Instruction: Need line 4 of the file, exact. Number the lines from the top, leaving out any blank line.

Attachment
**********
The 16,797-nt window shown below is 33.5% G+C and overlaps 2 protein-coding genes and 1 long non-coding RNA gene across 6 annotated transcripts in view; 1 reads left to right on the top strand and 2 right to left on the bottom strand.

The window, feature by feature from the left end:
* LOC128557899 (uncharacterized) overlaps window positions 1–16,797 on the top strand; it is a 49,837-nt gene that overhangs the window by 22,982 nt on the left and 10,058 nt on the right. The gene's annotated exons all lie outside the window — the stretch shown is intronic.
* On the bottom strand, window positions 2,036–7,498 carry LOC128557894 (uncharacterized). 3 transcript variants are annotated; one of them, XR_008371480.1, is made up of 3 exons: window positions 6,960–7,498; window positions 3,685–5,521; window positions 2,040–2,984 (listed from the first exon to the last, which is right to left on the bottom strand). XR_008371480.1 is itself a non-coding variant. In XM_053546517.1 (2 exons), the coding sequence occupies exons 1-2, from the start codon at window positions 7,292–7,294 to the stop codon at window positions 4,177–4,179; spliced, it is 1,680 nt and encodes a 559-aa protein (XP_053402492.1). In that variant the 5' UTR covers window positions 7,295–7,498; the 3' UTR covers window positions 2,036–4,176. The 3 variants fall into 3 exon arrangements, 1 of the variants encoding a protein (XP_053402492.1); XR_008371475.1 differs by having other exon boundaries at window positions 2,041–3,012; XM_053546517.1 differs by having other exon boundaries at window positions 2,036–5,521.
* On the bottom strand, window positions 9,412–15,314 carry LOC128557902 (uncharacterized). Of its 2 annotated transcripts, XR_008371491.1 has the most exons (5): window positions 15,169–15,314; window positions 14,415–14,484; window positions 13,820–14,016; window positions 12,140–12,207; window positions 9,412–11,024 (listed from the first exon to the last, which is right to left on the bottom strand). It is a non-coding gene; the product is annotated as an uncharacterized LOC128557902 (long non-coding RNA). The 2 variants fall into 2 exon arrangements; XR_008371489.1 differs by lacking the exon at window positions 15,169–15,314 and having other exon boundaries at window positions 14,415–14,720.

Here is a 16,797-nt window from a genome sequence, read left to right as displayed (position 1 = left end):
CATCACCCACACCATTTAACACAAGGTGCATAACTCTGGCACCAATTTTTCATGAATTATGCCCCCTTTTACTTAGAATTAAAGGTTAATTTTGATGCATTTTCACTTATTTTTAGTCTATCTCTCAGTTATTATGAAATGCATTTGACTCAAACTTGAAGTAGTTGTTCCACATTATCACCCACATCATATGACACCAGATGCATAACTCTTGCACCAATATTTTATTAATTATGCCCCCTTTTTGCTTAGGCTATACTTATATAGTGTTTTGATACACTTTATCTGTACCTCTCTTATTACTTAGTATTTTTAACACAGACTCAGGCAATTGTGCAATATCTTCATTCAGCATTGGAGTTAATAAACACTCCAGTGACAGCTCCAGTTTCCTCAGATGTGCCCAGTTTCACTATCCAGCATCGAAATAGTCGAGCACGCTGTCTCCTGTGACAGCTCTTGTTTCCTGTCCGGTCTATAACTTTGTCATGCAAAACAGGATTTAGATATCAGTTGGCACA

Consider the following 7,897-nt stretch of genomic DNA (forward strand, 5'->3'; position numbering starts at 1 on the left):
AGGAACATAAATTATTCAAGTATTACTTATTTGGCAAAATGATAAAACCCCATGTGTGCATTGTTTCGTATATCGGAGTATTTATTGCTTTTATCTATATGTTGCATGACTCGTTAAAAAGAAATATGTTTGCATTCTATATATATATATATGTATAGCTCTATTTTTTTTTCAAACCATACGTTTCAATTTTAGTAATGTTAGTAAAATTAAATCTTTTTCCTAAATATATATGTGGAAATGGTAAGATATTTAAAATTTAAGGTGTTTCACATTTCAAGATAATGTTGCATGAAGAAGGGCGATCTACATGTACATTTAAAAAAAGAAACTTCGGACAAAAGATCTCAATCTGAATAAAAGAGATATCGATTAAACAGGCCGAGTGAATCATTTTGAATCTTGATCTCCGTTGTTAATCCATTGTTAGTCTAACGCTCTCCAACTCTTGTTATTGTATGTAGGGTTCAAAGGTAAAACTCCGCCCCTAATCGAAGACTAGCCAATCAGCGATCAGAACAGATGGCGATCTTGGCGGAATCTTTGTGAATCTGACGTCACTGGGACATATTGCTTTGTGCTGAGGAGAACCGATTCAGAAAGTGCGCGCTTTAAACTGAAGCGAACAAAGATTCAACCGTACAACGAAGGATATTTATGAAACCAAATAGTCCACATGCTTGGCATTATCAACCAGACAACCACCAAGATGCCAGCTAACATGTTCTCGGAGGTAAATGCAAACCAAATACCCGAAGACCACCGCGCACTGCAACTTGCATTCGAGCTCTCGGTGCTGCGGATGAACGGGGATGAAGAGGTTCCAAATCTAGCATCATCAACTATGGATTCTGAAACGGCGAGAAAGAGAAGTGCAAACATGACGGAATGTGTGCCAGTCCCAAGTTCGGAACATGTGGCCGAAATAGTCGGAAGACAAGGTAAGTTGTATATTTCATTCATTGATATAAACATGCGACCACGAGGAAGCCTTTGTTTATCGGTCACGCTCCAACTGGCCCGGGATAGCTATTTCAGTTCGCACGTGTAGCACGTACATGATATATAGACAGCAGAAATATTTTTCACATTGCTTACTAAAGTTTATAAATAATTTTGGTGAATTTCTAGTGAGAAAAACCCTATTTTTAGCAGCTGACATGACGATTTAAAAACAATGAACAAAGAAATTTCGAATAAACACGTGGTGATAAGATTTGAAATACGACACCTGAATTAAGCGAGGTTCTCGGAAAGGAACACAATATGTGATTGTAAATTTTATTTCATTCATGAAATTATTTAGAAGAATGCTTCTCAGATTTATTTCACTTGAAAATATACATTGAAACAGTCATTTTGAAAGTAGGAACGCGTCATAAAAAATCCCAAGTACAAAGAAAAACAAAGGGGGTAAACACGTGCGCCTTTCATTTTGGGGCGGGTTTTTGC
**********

* On the bottom strand, window positions 2,036–7,498 carry LOC128557894 (uncharacterized). 3 transcript variants are annotated; one of them, XR_008371480.1, is made up of 3 exons: window positions 6,960–7,498; window positions 3,685–5,521; window positions 2,040–2,984 (listed from the first exon to the last, which is right to left on the bottom strand). XR_008371480.1 is itself a non-coding variant. In XM_053546517.1 (2 exons), the coding sequence occupies exons 1-2, from the start codon at window positions 7,292–7,294 to the stop codon at window positions 4,177–4,179; spliced, it is 1,680 nt and encodes a 559-aa protein (XP_053402492.1). In that variant the 5' UTR covers window positions 7,295–7,498; the 3' UTR covers window positions 2,036–4,176. The 3 variants fall into 3 exon arrangements, 1 of the variants encoding a protein (XP_053402492.1); XR_008371475.1 differs by having other exon boundaries at window positions 2,041–3,012; XM_053546517.1 differs by having other exon boundaries at window positions 2,036–5,521.